Guests - If You want access to member only forums on HSO. You will gain access only when you Sign-in or Sign-Up on HotSpotOutdoors.

It's easy - LOOK UPPER right menu.

  • Announcements

    • Rick

      Members Only Fluid Forum View   08/08/2017

      Fluid forum view allows members only to get right to the meat of this community; the topics. You can toggle between your preferred forum view just below to the left on the main forum entrance. You will see three icons. Try them out and see what you prefer.   Fluid view allows you, if you are a signed up member, to see the newest topic posts in either all forums (select none or all) or in just your favorite forums (select the ones you want to see when you come to Fishing Minnesota). It keeps and in real time with respect to Topic posts and lets YOU SELECT YOUR FAVORITE FORUMS. It can make things fun and easy. This is especially true for less experienced visitors raised on social media. If you, as a members want more specific topics, you can even select a single forum to view. Let us take a look at fluid view in action. We will then break it down and explain how it works in more detail.   The video shows the topic list and the forum filter box. As you can see, it is easy to change the topic list by changing the selected forums. This view replaces the traditional list of categories and forums.   Of course, members only can change the view to better suit your way of browsing.   You will notice a “grid” option. We have moved the grid forum theme setting into the main forum settings. This makes it an option for members only to choose. This screenshot also shows the removal of the forum breadcrumb in fluid view mode. Fluid view remembers your last forum selection so you don’t lose your place when you go back to the listing. The benefit of this feature is easy to see. It removes a potential barrier of entry for members only. It puts the spotlight on topics themselves, and not the hierarchical forum structure. You as a member will enjoy viewing many forums at once and switching between them without leaving the page. We hope that fluid view, the new functionality is an asset that you enjoy .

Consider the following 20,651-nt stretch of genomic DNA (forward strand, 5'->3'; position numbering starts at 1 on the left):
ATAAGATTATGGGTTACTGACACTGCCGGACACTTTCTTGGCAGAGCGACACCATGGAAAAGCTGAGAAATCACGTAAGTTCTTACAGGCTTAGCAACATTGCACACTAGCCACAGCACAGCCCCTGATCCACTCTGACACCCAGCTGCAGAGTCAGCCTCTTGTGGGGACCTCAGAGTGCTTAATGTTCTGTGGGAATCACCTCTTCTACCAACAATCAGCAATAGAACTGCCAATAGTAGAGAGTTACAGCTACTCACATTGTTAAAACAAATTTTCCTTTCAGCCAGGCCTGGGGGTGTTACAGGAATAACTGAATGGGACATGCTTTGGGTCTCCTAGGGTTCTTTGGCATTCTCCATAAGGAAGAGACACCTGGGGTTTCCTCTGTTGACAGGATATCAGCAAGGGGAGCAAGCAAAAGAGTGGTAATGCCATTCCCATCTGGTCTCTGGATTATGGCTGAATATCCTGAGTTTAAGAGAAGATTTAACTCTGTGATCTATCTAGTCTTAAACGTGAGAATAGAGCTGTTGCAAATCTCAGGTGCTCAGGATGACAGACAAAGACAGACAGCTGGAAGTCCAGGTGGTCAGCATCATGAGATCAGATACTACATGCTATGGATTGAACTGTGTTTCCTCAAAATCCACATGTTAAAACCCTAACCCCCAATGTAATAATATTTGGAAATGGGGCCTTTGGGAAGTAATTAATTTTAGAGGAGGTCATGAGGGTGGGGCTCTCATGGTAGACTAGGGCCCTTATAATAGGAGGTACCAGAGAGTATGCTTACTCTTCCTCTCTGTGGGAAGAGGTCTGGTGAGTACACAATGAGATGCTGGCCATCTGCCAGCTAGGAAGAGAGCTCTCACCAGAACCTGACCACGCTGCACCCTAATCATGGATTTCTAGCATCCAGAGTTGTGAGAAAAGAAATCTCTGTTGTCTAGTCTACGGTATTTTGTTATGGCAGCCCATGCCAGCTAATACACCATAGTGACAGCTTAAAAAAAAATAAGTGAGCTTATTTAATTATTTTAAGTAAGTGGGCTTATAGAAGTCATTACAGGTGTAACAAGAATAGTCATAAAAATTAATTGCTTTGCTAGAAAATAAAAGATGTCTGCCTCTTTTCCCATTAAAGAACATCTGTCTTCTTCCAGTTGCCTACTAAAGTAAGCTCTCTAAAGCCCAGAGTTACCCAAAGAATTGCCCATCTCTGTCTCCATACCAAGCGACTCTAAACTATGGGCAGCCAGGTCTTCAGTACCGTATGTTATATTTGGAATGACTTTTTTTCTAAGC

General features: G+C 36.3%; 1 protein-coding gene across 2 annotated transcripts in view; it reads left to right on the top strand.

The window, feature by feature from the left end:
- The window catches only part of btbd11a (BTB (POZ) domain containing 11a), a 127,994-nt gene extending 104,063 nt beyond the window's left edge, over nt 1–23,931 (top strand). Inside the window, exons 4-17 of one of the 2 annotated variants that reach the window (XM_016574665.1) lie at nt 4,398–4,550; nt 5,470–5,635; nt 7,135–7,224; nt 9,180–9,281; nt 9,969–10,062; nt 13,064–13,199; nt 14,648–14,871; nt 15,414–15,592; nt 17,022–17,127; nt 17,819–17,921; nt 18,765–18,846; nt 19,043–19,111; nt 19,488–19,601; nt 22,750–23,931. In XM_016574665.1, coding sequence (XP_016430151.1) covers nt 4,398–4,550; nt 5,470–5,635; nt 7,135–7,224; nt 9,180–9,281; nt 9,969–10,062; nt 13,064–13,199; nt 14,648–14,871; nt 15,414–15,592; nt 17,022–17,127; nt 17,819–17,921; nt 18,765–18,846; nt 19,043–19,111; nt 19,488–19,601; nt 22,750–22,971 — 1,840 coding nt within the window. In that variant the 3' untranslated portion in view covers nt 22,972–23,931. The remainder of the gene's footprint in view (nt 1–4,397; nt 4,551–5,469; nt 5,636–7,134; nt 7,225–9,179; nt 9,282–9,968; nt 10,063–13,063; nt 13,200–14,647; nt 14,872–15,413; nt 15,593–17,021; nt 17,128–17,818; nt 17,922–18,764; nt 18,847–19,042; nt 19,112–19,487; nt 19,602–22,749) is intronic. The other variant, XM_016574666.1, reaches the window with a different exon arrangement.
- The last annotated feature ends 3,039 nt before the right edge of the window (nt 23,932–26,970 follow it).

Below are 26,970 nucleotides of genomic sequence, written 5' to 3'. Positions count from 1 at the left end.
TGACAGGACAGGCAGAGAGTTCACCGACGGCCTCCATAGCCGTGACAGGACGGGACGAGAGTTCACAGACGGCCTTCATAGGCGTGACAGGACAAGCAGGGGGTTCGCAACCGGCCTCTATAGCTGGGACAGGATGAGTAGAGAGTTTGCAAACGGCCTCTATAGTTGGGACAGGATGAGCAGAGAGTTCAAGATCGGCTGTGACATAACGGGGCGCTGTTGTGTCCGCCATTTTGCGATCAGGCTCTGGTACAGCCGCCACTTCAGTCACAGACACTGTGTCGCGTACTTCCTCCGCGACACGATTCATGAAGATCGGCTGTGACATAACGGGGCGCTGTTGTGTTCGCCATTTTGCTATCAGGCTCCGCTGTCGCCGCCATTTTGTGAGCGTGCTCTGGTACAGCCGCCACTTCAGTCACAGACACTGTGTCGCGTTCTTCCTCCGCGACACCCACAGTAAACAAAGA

Sign in to follow this  
Dark Cloud

From Scratch Jerky Recipes?

Recommended Posts

Anyone got a good one to share for venison? I have tried most of the pre-packaged ones and they vary from ok to good. I tinker with them but still havent found "great".

Looking for something kind of sweet with some heat also. If I have a good base recipe I can alter it to sweet and hot though...

Thanks...

Share this post


Link to post
Share on other sites

Heres what I do. Equal parts Soy Sauce, Teriyaki and Worcestershire sauce. Make enough to cover meat your making add some cayenne to your desired heat level. Soak it over night. After you lay it on the dehydrater or rack in the oven/smoker sprinkle a little bit of salt, you dont need much, theres quite a bit in the three sauces. Tastes exactly like the beef jerky you buy in stores.

Enjoy

Share this post


Link to post
Share on other sites

My girlfriend makes a killer marinade thats great on steaks, so I'm gonna try it out for jerky. 2 cups apple cider vinegar, 1/4 to 1/2 cup brown sugar, 1/4 cup coarse mustard (or more to taste), and black pepper to taste. Good stuff.

I also like equal parts worcestershire, soy, with some lime juice and brown sugar or honey. Can't go wrong with that one

Share this post


Link to post
Share on other sites

Here's my brother's recipe. It's one of my favorites.

1/4 C. Soy Sauce

1/4 C. Worchestershire Sauce

1 t. Onion Powder

1/2 t. Garlic Powder

1/2 t. Black Pepper

1/4 t. Ceyenne Pepper

1 to 1-1/2 lbs. sliced meat

 

Thoroughly mix all ingredients except the meat. Add the meat to mixture coating well. Let soak overnight for best penetration. For even better penetration, use a vacuum sealer and soak the meat overnight, kneading the package every so often.

Sprinkle extra black pepper after placing on drying racks. Dry until desired tenderness.